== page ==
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J Clin Endocrinol Metab. 1998 Sep;83(9):3350-6.

Age-related reduction in glucose elimination is accompanied by reduced glucose effectiveness and increased hepatic insulin extraction in man.

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  • 1Department of Medicine, Lund University, Malmö, Sweden.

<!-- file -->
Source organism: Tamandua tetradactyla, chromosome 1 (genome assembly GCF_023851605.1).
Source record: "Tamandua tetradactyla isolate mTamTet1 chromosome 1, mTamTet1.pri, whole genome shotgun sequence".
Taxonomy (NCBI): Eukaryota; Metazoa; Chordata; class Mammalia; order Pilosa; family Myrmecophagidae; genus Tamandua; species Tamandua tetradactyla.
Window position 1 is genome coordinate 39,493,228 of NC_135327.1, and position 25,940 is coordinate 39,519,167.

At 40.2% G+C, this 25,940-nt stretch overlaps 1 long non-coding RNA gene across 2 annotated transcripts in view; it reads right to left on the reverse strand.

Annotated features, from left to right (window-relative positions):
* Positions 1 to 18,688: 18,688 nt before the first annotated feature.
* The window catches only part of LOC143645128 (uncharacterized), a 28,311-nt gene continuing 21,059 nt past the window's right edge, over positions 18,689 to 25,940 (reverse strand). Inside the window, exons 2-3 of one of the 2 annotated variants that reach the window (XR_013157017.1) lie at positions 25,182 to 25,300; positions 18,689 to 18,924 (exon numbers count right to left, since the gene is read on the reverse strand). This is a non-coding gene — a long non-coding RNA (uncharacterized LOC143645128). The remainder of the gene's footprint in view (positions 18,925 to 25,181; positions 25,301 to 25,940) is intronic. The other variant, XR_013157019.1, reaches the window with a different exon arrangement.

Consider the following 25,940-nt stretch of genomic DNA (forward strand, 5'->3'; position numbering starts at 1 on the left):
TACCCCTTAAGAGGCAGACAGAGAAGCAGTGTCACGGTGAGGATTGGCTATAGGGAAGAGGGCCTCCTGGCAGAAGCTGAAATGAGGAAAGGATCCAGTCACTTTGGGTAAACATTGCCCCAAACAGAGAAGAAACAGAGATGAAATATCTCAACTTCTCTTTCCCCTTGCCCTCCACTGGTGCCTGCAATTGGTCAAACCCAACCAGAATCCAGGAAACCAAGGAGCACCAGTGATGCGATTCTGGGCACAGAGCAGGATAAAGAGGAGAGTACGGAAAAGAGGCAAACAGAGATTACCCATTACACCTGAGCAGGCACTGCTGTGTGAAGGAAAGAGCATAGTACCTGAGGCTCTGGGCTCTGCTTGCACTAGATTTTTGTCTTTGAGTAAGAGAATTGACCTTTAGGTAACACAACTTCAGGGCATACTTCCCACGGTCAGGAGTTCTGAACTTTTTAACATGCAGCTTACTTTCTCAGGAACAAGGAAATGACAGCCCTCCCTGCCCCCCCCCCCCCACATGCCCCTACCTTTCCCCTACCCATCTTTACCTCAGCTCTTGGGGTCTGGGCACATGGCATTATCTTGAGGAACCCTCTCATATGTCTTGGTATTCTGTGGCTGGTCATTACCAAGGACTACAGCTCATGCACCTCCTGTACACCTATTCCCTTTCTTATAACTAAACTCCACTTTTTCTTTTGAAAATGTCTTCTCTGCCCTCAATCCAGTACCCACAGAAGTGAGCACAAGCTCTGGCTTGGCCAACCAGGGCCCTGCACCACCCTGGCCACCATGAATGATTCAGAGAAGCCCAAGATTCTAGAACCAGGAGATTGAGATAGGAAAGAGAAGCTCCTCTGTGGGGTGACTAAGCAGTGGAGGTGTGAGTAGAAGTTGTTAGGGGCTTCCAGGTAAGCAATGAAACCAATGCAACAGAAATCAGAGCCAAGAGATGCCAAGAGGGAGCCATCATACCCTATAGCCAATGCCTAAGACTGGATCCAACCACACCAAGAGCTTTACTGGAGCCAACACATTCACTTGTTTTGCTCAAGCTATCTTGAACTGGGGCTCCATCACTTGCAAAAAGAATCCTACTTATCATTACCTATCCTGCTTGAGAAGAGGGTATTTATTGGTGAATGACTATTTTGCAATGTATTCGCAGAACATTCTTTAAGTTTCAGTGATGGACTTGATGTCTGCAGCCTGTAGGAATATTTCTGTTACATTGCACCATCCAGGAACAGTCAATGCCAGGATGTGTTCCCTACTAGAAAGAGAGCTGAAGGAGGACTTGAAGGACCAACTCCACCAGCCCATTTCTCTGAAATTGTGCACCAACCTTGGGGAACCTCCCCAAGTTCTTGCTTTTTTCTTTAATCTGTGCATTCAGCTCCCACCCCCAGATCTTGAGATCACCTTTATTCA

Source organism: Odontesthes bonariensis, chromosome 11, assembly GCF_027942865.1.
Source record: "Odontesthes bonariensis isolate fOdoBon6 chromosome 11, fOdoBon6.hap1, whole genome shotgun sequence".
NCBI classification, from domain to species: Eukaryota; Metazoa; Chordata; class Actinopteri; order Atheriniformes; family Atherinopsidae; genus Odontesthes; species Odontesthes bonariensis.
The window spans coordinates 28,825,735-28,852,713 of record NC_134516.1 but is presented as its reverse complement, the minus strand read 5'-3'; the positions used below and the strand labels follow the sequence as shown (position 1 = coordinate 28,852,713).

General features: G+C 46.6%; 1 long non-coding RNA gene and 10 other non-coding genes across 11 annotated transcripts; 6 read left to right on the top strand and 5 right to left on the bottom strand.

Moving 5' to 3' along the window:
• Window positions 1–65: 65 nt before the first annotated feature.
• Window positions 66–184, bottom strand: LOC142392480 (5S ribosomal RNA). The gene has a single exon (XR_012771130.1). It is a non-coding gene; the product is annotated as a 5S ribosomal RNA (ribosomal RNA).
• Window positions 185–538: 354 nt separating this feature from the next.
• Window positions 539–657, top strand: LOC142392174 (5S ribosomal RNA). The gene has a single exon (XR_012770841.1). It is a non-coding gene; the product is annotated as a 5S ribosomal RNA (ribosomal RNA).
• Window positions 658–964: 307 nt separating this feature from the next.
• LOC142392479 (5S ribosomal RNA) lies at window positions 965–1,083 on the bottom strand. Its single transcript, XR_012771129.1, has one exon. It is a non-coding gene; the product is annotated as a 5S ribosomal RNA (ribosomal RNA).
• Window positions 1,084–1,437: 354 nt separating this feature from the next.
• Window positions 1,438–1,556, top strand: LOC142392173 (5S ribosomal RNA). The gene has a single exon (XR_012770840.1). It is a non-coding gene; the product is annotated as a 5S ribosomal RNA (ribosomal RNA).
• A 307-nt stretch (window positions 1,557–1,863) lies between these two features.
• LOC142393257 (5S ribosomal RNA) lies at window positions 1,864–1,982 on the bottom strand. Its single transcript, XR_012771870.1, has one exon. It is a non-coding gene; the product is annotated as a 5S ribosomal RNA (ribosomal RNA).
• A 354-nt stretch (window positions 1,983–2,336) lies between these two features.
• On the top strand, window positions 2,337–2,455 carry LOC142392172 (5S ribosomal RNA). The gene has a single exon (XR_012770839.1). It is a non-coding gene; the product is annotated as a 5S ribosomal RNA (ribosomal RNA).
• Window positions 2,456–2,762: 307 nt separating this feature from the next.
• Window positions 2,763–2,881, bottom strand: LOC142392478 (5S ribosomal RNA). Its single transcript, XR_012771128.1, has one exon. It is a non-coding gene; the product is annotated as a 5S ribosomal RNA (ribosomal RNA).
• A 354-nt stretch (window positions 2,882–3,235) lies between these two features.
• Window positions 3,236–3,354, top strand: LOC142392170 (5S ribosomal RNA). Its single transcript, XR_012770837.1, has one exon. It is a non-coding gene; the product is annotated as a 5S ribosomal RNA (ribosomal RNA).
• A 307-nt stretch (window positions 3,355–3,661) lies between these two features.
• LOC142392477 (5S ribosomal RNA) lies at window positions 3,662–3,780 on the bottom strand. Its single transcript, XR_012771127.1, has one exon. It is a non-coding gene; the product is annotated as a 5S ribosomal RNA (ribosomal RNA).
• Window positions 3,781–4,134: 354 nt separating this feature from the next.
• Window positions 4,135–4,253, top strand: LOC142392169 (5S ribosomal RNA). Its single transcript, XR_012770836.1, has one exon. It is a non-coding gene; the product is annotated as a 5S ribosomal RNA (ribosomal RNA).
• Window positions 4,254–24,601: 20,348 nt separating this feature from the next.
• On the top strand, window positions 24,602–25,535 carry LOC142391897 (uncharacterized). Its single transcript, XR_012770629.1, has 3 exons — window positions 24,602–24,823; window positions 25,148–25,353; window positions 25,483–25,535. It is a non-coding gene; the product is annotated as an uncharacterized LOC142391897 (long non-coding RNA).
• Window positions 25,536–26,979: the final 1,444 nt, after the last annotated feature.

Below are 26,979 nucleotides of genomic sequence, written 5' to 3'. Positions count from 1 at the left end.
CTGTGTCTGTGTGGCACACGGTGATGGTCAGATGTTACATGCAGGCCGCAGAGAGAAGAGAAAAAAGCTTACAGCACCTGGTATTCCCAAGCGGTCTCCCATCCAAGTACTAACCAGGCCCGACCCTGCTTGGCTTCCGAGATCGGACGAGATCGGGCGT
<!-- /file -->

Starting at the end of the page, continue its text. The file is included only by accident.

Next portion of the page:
This study examined whether insulin secretion, insulin sensitivity, glucose effectiveness (SG), and hepatic extraction (HE) of insulin are altered by age when glucose tolerance is normal. A frequently sampled i.v. glucose tolerance test was performed in 20 elderly (E, 10/10 male/female, all 63 yr old) and in 20 young subjects (Y, 10/10 male/female, all 27 yr old), who were similar in body mass index and 2-h blood glucose during oral glucose tolerance test. E exhibited impaired glucose elimination (i.v. tolerance index, 1.31 +/- 0.10 vs. 1.70 +/- 0.12% min-1; P = 0.019). First-phase insulin secretion and SI did not differ between the groups, whereas E had lower glucose sensitivity of second-phase insulin secretion (0.40 +/- 0.07 vs. 0.70 +/- 0.08 (pmol/L)min-2/(mmol/L), P = 0.026), lower SG, 0.017 +/- 0.002 vs. 0.025 +/- 0.002 min-1, P = 0.004), and higher HE (81.3 +/- 2.4 vs. 73.2 +/- 2.1%, P = 0.013). Across both groups, SG correlated positively with glucose tolerance index (r = 0.58, P < 0.001) and negatively with HE (r = -0.54, P < 0.001). Plasma leptin and glucagon did not change by age, whereas plasma pancreatic polypeptide (PP) was higher in E (122 +/- 18 vs. 66 +/- 6 pg/mL, P = 0.004). PP did not, however, correlate to any other parameter. We conclude that E subjects with normal oral glucose tolerance have reduced SG, impaired second-phase insulin secretion, and increased HE, whereas SI and first-phase insulin secretion seem normal. SG seems most related to age-dependent impairment of glucose elimination, whereas leptin, glucagon, and PP do not seem to contribute.

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